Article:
Despite the doom-some atmosphere and oppressive-aspiring story, the gameplay of Resistance 3 is as fast and furious as previous entries. As a first-person shooter, it doesn't quite break any boundaries, or molds its own innovations, though the replacement of the oft-administered regenerating health from modern shooters (including Resistance 2) with a reliance on health packs does adhere to its sense of overwhelming odds forcing you to take a more defensive stance more than you might expect. But on the other hand, the revival of the weapon-wheel, showcasing up to 10 weapons old and new for the series, certainly makes going all out in a frenzy with all of your crazy weaponry very persuading. You can find health-packs strewn all around, instantly healing you as walk over, though (besides a couple of occurrences) they're very much finite and sometimes, especially nearing the end, there will be times where you're forced into a corner, attempting to adapt within your feeble mortality. Running and gunning is a very affable solution, though taking advantage of your surroundings and the cover it offers up will be downright necessary at times.
As mentioned earlier, you'll get to traverse through a well varied suite of locals, ranging from the opening rag-tag ghost towns of Oklahoma, to claustrophobic mine shafts, a stroll through a sniper-infest forest at night, a crumbling prison complex, the snow-drowned city of New York and of course more of the super sheen and clean Chimeran bases. They're all very well designed and perfectly mix up the pace to giving more linear corridors to careen, to much more open environments that offer up (in tandem with your substantial weapon armoury) many different ways to tackle the combat scenarios. The scenes in New York City especially made for some incredible set-pieces, clambering through all of the makeshift paths and bridges created via the chaos and destruction that stretches throughout.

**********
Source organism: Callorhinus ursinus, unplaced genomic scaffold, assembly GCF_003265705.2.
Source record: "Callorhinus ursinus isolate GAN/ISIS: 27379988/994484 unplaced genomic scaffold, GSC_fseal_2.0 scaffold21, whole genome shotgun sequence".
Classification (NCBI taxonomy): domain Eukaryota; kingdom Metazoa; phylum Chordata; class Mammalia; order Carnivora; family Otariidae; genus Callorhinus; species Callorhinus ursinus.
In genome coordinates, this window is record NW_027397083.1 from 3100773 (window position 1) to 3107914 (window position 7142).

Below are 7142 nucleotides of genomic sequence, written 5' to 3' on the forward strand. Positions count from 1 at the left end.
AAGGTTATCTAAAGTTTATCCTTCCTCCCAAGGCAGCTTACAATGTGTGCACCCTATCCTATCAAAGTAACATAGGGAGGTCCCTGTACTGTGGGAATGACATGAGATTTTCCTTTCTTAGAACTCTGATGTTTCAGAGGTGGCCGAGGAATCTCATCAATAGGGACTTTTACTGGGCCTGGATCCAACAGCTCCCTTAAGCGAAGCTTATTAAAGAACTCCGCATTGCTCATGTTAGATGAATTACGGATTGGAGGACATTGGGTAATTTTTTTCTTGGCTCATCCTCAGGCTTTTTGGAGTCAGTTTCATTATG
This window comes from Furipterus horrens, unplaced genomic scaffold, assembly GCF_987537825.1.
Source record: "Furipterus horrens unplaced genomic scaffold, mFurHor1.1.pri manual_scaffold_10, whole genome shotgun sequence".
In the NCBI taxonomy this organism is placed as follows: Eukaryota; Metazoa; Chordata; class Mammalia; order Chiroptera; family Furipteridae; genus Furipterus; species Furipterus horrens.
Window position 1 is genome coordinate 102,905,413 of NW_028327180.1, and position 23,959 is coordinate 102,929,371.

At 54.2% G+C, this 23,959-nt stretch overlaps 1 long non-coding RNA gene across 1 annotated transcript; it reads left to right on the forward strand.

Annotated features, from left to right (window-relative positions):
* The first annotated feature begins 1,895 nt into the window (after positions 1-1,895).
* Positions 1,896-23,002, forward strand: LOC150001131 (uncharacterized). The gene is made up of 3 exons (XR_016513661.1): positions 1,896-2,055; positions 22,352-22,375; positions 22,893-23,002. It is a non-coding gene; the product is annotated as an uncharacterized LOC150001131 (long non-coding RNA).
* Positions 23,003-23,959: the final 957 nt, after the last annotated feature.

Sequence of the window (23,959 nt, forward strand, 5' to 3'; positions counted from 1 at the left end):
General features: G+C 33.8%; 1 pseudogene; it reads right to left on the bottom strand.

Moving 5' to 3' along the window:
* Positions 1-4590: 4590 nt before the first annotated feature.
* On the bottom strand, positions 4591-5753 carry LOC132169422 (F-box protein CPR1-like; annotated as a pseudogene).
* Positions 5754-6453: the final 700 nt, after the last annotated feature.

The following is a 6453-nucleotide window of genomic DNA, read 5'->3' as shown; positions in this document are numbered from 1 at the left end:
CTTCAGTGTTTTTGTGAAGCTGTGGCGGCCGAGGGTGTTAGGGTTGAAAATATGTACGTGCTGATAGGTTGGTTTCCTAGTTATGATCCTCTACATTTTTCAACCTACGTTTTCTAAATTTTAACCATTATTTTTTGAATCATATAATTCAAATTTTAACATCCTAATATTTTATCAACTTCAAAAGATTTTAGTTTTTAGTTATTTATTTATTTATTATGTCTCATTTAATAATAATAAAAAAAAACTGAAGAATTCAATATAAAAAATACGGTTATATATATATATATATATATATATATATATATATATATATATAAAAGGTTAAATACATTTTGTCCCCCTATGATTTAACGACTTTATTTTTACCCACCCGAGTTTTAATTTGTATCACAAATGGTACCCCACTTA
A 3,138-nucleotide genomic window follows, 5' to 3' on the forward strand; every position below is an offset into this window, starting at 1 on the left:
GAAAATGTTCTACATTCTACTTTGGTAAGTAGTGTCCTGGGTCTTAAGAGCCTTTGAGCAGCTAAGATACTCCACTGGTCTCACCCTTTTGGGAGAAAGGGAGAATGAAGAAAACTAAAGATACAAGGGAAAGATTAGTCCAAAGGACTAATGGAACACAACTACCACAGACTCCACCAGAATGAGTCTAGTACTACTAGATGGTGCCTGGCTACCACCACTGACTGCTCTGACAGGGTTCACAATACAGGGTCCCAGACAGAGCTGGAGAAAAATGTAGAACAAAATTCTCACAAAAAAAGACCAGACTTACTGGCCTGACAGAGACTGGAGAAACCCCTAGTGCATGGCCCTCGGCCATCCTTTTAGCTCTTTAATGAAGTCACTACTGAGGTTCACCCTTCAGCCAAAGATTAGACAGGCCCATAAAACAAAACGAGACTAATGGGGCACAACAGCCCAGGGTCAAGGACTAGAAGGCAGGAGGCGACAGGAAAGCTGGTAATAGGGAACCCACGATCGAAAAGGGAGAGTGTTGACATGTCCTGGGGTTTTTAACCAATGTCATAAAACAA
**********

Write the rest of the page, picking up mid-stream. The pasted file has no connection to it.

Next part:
Of course what really matters here, like any good Insomniac game, is the weapons, and Resistance 3 delivers even more predictably zany, inventive and just downright fun weapons to fire (and alt-fire) and purge your way through the Chimeran forces. There are 10 weapons in total, made up of some old favourites like the Bullseye and the Auger, with some new already-favourites like the Atomizer: a weapon that shoots out arcs of electricity gravitating towards anything and everything in front of it within short range The best part is it's alternate fire which creates a strong singularity that pulls in all enemies within a short range and murders them slowly as they fruitlessly attempt to escape its awesome power. Fucking sexy. There's also the Mutator, another soon-to-be fan favourite for sure, for how it hilariously turns all its unfortunate enemies its goop lands on into pulsating piles of explosive warts.
And because of the newly introduced leveling up mechanic for the weapons--a concept no doubt influenced by Insomniac's own Ratchet & Clank series--even the weapons that have murdered for you from the beginning can feel somewhat new, and introduce a few additional tactics to take hold of. The mainstay Bullseye, for example, once leveled up to the maximum Level 3 can actually allow your targeting blip, that allows your bullets to follow wherever your target flees to, burst into three, with three enemies now victim to a swarm of the Bullseye's talents.